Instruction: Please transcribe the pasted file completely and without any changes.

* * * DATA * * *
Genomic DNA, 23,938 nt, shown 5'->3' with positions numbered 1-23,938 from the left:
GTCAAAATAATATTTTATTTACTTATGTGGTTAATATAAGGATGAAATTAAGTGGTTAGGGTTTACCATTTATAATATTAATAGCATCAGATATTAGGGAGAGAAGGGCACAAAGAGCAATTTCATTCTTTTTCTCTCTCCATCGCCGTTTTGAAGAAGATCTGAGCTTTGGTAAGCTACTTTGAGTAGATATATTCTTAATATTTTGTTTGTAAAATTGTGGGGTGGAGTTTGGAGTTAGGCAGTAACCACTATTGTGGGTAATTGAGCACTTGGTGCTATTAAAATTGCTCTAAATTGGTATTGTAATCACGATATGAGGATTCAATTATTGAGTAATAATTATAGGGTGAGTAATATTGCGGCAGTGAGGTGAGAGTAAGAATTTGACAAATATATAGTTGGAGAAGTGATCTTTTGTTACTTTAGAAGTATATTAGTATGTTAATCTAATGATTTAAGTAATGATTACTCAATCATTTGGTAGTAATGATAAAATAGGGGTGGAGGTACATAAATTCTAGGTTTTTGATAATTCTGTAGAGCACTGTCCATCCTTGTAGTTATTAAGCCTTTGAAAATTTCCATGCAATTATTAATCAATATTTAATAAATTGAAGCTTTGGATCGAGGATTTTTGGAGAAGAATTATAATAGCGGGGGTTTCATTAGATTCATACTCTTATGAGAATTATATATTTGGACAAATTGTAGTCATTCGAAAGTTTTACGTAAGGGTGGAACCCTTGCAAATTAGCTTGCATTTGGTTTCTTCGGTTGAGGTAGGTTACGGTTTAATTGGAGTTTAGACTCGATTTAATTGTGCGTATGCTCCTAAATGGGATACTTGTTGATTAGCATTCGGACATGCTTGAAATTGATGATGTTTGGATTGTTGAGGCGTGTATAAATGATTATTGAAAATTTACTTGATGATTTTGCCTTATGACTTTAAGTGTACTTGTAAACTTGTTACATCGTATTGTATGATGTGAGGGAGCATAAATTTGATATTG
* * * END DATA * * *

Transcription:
Genomic DNA, 23,938 nt, shown 5'->3' with positions numbered 1-23,938 from the left:
GTCAAAATAATATTTTATTTACTTATGTGGTTAATATAAGGATGAAATTAAGTGGTTAGGGTTTACCATTTATAATATTAATAGCATCAGATATTAGGGAGAGAAGGGCACAAAGAGCAATTTCATTCTTTTTCTCTCTCCATCGCCGTTTTGAAGAAGATCTGAGCTTTGGTAAGCTACTTTGAGTAGATATATTCTTAATATTTTGTTTGTAAAATTGTGGGGTGGAGTTTGGAGTTAGGCAGTAACCACTATTGTGGGTAATTGAGCACTTGGTGCTATTAAAATTGCTCTAAATTGGTATTGTAATCACGATATGAGGATTCAATTATTGAGTAATAATTATAGGGTGAGTAATATTGCGGCAGTGAGGTGAGAGTAAGAATTTGACAAATATATAGTTGGAGAAGTGATCTTTTGTTACTTTAGAAGTATATTAGTATGTTAATCTAATGATTTAAGTAATGATTACTCAATCATTTGGTAGTAATGATAAAATAGGGGTGGAGGTACATAAATTCTAGGTTTTTGATAATTCTGTAGAGCACTGTCCATCCTTGTAGTTATTAAGCCTTTGAAAATTTCCATGCAATTATTAATCAATATTTAATAAATTGAAGCTTTGGATCGAGGATTTTTGGAGAAGAATTATAATAGCGGGGGTTTCATTAGATTCATACTCTTATGAGAATTATATATTTGGACAAATTGTAGTCATTCGAAAGTTTTACGTAAGGGTGGAACCCTTGCAAATTAGCTTGCATTTGGTTTCTTCGGTTGAGGTAGGTTACGGTTTAATTGGAGTTTAGACTCGATTTAATTGTGCGTATGCTCCTAAATGGGATACTTGTTGATTAGCATTCGGACATGCTTGAAATTGATGATGTTTGGATTGTTGAGGCGTGTATAAATGATTATTGAAAATTTACTTGATGATTTTGCCTTATGACTTTAAGTGTACTTGTAAACTTGTTACATCGTATTGTATGATGTGAGGGAGCATAAATTTGATATTG